Written by Tony Williamson
Based on the play by Lucille Fletcher
Directed by Brian G. Hutton
Starring Elizabeth Taylor, Laurence Harvey, Billie Whitelaw, Bill Dean, Linda Hayden
Released August 9, 1973 (New York City)
RT 99 min.
Home Video Warner Archive (DVD)
Classic Horrors rating = 7 (out of 10)
Growing up in Enid, Oklahoma with a mother who liked to shop, we often made road trips to either Kansas City or Dallas to satisfy her needs. On one such trip to Dallas, we attended an advance screening of a new movie with Elizabeth Taylor called Night Watch. I didn’t remember anything about the movie, but I’ve always wanted to revisit it.
Based on a play by Lucille Fletcher, Night Watch is the story of a rich woman (Taylor) haunted by her past. The specific facts of her past are slowly revealed, but they’re causing her to manifest visions of dead people in the “old house at the end of the garden.” Of course, no one believes her; not the inspector she keeps calling (Bill Dean), the neighbor whom she accuses (Robert Lang), and especially not her husband (Laurence Harvey) and best friend (Billie Whitelaw). While Night Watch does not feel like a play turned into a movie, it does feel like a very standard mystery. It’s got a doozy of a twist, but for me, it did not come in the form I expected. In fact, it’s a dark twist with a violent edge that truly shocks.
I don’t know what else to say about Night Watch. It sort of fits the description of “hagspolitation”; it’s definitely about a woman in danger. But at 41 years old, I don’t consider Taylor to be the typical subject in one of these movies. (Maybe instead of a hagsploitation movie, we should call it a milfsploitation movie.)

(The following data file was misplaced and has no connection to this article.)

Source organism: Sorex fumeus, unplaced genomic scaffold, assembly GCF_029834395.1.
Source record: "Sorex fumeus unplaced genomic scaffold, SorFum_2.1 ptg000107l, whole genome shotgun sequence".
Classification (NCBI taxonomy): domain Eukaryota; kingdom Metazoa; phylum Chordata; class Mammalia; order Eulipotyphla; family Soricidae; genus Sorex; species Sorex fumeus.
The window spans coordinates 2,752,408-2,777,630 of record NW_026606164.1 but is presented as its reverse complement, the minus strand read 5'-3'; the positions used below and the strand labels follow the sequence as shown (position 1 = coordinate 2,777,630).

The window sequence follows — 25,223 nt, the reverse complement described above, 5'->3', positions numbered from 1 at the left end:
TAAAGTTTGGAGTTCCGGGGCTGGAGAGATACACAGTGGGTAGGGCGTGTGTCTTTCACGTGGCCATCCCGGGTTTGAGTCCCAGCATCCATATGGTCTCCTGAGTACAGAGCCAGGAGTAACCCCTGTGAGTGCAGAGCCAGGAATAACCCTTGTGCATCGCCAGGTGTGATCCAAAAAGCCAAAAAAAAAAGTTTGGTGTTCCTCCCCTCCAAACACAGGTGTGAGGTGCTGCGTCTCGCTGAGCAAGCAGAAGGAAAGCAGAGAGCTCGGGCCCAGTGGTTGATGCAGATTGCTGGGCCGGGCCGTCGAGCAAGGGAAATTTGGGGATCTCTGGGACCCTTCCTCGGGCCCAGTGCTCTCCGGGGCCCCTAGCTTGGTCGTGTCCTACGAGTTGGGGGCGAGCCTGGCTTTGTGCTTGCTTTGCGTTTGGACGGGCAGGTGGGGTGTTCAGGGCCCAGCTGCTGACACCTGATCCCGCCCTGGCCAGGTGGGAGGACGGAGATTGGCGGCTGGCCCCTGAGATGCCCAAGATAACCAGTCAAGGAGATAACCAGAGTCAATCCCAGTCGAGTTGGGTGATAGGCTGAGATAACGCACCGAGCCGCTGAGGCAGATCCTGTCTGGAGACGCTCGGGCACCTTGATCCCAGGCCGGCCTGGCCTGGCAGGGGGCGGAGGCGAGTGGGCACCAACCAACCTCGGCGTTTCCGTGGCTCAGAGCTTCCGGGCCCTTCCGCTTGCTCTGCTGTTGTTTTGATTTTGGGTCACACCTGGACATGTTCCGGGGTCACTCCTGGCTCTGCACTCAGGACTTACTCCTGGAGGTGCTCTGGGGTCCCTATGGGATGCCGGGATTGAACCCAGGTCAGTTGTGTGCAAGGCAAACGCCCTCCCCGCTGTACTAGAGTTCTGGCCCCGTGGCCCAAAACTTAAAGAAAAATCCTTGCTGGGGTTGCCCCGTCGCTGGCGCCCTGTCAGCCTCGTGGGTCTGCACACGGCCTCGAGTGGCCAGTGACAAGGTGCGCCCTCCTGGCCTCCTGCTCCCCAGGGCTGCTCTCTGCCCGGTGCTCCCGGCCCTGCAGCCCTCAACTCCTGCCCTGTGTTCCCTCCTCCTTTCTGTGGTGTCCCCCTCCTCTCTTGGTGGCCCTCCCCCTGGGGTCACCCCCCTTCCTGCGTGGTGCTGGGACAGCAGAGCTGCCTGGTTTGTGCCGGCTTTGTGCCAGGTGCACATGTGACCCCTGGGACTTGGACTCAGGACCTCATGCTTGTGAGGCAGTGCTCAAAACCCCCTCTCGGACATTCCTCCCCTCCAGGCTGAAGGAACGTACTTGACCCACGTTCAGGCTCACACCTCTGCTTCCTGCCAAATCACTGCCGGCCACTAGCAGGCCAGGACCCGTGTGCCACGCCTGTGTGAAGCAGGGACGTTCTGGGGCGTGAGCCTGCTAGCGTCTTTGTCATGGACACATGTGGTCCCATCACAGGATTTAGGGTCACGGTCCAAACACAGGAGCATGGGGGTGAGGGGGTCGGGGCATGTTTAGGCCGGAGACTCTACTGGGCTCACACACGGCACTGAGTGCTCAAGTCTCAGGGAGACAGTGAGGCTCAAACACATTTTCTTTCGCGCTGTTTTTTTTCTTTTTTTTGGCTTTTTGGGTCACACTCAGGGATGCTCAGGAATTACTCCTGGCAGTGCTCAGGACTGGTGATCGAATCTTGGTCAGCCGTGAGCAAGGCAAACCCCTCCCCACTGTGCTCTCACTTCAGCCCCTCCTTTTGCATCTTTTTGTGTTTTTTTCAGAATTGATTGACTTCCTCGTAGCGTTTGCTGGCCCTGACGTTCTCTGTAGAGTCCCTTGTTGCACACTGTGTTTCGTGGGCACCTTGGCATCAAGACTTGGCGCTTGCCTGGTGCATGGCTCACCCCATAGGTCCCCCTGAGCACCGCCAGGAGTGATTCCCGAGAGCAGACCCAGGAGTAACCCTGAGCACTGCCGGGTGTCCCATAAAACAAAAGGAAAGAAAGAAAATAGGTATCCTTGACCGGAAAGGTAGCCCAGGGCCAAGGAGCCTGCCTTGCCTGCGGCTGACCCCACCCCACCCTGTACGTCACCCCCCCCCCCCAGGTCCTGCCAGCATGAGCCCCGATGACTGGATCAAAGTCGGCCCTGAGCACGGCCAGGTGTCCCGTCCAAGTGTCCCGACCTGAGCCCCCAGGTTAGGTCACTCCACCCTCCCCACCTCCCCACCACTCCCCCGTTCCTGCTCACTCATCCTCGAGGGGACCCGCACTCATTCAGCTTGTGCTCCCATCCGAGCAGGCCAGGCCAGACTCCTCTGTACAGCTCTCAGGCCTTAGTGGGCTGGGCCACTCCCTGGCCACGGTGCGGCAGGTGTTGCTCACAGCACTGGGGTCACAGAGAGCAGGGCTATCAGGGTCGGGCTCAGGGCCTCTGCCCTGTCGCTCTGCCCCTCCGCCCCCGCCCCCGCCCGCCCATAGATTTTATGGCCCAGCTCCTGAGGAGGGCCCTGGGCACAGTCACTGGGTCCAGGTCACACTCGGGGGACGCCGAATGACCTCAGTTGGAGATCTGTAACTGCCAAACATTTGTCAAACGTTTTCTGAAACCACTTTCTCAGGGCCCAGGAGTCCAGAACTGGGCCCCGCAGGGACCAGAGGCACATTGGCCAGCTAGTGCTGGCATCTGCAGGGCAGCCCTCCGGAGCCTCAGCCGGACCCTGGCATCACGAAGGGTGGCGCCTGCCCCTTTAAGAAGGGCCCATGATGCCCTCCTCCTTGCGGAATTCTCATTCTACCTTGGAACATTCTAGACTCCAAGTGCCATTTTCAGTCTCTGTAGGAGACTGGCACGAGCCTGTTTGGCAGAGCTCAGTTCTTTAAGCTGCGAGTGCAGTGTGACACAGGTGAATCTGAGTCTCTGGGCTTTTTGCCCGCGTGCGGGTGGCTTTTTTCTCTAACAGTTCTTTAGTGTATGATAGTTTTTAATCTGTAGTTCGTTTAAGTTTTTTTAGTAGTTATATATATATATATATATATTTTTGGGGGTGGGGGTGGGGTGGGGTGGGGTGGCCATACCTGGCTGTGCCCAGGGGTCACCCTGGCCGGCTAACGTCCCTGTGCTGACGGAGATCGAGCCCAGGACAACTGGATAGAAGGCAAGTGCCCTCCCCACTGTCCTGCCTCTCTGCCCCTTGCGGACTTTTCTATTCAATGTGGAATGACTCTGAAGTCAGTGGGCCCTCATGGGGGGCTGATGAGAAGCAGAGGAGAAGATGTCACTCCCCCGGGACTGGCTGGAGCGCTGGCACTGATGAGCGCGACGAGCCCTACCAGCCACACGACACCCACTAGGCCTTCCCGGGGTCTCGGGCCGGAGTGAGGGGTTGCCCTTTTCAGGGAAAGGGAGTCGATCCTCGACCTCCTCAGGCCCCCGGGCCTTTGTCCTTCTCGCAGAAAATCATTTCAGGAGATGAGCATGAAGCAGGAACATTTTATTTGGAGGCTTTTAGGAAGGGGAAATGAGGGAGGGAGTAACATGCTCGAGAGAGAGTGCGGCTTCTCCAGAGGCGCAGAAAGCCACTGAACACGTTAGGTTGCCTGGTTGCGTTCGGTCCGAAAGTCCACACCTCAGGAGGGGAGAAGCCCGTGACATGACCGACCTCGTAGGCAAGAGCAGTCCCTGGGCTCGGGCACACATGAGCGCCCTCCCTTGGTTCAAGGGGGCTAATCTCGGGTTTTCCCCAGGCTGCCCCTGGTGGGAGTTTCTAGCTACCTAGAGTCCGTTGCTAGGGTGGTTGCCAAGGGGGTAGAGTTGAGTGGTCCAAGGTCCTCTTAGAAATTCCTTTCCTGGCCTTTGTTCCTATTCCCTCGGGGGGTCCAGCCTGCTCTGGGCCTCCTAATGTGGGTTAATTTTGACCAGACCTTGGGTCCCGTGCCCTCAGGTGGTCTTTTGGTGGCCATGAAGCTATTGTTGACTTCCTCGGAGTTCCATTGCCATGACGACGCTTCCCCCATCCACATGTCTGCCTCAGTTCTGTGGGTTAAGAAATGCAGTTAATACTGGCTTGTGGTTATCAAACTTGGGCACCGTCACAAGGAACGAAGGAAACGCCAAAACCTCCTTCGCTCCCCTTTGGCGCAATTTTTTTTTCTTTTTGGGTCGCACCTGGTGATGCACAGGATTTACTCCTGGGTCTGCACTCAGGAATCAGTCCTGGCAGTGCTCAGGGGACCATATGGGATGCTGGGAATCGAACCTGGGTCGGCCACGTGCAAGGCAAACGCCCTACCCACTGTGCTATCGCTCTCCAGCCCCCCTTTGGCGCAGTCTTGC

I will also say that actress Linda Hayden has a small but vital role. She is, of course, the beautiful young woman (20 years old at the time) known for Hammer’s Taste the Blood of Dracula and Tigon’s The Blood on Satan’s Claw. The trivia section on IMDb for Night Watch says that she has stated in interviews that its production was delayed due to health problems of major cast members.
The only other trivia I can find is that Night Watch reunited stars Taylor and Harvey, who had appeared together in Butterfield 8 thirteen years earlier. Chances are, one or both of them were the “major cast members” who had health problems, according to Linda Hayden. He seems older than his age of 45 in Night Watch, but he sports a beautiful head of hair that might just be a toupee.
Night Watch is a typical thriller like many that have come before and after. If I give it an “average” rating, I’m going to bump it a star because of its truly surprising ending. And then I’ll bump it another star because of its credentials and some sharp dialog. I haven’t seen many Elizabeth Taylor movies, so I feel like watching this one boosts my credibility. Even if she is sort of slumming it.